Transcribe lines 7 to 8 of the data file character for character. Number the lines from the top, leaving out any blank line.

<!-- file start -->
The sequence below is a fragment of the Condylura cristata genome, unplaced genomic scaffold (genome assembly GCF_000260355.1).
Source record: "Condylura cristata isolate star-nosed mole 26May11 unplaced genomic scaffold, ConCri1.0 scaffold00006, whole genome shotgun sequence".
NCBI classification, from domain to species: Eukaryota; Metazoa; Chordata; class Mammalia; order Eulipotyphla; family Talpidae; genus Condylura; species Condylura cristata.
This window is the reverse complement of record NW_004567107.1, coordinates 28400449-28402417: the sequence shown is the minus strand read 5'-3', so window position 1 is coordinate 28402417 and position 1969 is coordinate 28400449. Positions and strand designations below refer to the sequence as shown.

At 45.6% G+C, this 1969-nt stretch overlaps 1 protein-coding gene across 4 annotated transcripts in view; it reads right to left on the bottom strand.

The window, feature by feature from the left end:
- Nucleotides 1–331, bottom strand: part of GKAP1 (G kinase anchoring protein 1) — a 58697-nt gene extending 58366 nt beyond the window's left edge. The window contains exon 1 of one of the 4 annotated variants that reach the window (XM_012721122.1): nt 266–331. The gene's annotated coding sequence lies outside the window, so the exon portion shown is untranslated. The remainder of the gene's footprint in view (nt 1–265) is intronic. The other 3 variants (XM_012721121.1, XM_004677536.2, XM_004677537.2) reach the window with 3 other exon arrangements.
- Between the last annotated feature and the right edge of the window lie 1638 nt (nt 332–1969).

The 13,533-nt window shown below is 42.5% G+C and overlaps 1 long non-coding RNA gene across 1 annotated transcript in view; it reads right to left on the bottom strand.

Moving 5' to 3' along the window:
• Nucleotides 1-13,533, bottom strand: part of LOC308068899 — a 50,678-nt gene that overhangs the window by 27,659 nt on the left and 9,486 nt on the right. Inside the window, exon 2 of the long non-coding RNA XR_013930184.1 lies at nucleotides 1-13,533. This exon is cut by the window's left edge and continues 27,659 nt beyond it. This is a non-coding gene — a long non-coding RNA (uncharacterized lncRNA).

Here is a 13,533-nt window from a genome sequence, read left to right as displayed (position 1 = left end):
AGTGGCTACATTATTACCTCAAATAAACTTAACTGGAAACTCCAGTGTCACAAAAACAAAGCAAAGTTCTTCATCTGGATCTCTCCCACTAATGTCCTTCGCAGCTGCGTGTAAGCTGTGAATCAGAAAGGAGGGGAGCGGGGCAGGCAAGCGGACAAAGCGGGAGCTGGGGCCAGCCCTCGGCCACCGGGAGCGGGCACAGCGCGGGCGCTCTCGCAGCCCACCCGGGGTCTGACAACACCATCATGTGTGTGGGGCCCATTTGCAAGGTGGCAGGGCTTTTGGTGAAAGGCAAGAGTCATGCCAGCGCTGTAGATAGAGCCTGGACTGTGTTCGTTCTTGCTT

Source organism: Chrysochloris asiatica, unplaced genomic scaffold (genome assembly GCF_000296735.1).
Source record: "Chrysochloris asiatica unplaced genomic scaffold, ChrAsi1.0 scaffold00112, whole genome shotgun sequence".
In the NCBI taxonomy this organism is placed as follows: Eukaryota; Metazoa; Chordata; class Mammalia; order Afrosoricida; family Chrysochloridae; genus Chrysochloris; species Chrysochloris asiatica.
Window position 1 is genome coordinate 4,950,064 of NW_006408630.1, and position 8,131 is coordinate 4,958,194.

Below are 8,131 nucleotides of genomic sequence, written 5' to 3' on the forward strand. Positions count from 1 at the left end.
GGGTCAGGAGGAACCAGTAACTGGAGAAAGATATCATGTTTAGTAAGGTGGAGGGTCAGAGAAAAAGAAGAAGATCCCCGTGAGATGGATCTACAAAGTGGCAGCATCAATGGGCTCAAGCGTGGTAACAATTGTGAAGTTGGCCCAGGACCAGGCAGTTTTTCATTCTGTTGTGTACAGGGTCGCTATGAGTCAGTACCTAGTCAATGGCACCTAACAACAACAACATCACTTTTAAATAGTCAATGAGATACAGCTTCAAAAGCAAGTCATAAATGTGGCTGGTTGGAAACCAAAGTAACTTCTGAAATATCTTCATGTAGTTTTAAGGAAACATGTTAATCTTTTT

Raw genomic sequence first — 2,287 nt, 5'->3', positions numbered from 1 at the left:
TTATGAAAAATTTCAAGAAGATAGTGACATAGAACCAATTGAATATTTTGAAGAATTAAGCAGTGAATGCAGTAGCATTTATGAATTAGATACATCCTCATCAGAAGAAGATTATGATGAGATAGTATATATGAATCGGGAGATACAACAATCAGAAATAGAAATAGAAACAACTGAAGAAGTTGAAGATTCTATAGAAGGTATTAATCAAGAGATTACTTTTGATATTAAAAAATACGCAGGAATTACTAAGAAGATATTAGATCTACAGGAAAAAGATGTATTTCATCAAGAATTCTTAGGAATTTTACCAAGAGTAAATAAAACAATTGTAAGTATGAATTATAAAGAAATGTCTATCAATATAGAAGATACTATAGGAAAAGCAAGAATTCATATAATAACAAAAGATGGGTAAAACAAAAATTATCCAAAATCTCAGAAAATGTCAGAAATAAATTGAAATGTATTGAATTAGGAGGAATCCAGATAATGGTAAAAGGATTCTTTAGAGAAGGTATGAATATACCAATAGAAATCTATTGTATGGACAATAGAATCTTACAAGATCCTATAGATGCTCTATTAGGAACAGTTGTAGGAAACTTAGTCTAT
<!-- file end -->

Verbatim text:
- Nucleotides 1–331, bottom strand: part of GKAP1 (G kinase anchoring protein 1) — a 58697-nt gene extending 58366 nt beyond the window's left edge. The window contains exon 1 of one of the 4 annotated variants that reach the window (XM_012721122.1): nt 266–331. The gene's annotated coding sequence lies outside the window, so the exon portion shown is untranslated. The remainder of the gene's footprint in view (nt 1–265) is intronic. The other 3 variants (XM_012721121.1, XM_004677536.2, XM_004677537.2) reach the window with 3 other exon arrangements.
- Between the last annotated feature and the right edge of the window lie 1638 nt (nt 332–1969).